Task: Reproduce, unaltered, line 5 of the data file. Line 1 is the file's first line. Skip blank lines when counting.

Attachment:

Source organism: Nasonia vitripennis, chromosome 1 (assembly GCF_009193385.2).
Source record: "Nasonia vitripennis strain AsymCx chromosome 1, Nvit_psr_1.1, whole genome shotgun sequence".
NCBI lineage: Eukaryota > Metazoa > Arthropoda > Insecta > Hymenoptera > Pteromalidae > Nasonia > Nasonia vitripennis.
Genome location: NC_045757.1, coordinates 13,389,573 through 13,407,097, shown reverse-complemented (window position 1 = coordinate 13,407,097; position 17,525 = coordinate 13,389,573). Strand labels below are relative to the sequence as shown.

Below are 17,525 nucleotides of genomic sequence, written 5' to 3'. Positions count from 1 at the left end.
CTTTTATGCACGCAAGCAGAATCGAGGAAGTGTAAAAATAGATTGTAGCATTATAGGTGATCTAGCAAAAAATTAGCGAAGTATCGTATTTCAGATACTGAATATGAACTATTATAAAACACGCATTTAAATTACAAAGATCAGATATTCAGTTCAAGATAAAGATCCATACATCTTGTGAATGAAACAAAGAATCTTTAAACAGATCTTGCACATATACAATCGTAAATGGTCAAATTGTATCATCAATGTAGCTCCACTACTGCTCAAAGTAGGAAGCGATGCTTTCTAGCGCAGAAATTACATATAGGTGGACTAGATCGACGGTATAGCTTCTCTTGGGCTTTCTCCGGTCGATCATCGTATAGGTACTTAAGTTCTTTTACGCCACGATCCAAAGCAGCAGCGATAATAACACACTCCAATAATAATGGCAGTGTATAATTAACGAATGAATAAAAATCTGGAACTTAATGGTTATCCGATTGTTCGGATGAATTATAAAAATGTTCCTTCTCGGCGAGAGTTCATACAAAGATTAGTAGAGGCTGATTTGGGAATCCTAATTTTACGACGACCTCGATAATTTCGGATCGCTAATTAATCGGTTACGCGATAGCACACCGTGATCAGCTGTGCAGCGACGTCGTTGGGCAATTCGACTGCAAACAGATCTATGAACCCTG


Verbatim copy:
Below are 17,525 nucleotides of genomic sequence, written 5' to 3'. Positions count from 1 at the left end.